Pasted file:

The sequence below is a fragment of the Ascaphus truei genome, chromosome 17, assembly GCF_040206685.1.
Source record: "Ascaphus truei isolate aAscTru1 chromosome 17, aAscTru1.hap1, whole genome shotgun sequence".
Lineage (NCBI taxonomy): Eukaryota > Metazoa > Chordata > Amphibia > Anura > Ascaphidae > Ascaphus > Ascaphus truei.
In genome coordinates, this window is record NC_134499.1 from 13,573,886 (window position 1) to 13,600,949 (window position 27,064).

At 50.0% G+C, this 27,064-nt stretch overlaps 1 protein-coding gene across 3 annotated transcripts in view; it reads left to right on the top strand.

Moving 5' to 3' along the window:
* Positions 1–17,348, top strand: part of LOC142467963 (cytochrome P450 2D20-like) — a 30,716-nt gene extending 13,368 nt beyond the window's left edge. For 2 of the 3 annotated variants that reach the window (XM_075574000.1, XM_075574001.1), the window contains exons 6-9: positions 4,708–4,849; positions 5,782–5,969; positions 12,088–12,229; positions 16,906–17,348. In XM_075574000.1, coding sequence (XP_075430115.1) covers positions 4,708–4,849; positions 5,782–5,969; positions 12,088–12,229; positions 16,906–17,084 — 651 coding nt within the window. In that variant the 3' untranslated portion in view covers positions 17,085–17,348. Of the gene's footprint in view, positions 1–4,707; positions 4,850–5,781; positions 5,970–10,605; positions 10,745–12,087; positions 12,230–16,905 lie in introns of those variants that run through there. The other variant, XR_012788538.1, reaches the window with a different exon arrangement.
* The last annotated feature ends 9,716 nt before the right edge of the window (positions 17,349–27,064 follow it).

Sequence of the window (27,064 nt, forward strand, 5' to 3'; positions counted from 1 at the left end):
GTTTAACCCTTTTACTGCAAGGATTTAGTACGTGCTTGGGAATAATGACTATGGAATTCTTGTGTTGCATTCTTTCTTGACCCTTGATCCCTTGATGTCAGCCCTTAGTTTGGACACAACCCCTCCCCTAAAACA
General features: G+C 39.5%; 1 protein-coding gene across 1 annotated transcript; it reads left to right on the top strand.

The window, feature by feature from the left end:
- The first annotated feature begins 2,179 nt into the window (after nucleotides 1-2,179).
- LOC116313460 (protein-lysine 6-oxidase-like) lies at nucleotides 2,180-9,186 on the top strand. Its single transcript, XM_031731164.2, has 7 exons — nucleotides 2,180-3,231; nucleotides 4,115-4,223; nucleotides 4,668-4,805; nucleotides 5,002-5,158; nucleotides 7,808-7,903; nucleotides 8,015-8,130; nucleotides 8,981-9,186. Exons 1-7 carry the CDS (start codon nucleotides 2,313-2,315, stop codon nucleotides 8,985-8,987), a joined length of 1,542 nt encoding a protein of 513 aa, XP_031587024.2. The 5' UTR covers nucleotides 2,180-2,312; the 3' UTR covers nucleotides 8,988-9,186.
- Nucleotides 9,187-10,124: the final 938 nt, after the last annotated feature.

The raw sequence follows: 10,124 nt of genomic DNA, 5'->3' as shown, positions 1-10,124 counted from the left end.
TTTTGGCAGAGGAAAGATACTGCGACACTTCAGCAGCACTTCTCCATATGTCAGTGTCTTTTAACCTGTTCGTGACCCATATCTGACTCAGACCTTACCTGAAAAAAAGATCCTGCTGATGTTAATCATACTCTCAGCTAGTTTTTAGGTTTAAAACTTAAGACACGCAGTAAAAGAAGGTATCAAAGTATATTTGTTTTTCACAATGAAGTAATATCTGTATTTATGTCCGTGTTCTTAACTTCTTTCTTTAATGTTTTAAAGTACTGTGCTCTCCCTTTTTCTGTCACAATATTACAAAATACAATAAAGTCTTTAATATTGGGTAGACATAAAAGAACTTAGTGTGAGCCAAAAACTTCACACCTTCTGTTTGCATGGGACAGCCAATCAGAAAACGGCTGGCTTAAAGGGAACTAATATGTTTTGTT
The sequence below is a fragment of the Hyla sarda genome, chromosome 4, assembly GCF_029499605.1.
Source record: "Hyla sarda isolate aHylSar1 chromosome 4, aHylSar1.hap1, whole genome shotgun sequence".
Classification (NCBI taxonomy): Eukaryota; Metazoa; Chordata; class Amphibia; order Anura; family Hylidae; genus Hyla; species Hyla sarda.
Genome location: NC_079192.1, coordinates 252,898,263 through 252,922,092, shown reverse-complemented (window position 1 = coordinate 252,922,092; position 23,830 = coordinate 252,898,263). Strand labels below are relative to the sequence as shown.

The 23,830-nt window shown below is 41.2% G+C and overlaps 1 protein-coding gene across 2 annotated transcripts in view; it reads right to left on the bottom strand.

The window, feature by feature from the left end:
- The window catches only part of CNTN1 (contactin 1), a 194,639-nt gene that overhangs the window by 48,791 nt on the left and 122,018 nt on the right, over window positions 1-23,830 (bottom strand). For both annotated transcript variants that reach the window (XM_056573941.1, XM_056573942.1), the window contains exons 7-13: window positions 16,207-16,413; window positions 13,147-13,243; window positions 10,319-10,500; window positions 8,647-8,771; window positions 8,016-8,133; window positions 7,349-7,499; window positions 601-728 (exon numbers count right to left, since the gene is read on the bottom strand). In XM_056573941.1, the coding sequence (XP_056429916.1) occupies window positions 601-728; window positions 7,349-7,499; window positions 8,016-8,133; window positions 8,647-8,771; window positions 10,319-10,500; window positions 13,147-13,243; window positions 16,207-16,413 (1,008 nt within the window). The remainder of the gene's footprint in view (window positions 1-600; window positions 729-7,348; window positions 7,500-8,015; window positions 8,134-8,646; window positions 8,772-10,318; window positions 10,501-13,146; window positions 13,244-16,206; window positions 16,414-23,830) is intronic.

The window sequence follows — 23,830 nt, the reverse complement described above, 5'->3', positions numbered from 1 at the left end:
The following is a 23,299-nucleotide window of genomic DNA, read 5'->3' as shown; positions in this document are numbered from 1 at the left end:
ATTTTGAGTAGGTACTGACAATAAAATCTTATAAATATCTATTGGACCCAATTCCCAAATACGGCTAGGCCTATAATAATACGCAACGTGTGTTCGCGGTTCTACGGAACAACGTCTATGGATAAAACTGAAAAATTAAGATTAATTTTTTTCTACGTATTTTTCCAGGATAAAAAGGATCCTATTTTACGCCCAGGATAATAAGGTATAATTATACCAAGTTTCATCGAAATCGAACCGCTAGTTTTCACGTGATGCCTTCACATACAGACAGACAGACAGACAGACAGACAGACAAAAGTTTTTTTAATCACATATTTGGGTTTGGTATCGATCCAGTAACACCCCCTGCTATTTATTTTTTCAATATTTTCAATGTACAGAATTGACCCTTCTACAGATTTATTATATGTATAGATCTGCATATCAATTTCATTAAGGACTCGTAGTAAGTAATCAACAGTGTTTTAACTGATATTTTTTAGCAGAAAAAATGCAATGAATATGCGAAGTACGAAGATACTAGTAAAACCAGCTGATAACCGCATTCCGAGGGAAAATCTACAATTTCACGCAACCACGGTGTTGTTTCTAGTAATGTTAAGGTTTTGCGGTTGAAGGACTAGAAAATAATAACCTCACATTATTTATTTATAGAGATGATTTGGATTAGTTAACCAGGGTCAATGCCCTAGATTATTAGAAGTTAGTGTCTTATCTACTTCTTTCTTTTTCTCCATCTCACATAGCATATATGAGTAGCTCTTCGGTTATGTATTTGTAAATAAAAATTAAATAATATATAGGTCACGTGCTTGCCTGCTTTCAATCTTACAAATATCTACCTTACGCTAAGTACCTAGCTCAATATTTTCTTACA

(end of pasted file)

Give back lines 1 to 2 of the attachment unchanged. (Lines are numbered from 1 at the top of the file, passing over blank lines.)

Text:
The sequence below is a fragment of the Ascaphus truei genome, chromosome 17, assembly GCF_040206685.1.
Source record: "Ascaphus truei isolate aAscTru1 chromosome 17, aAscTru1.hap1, whole genome shotgun sequence".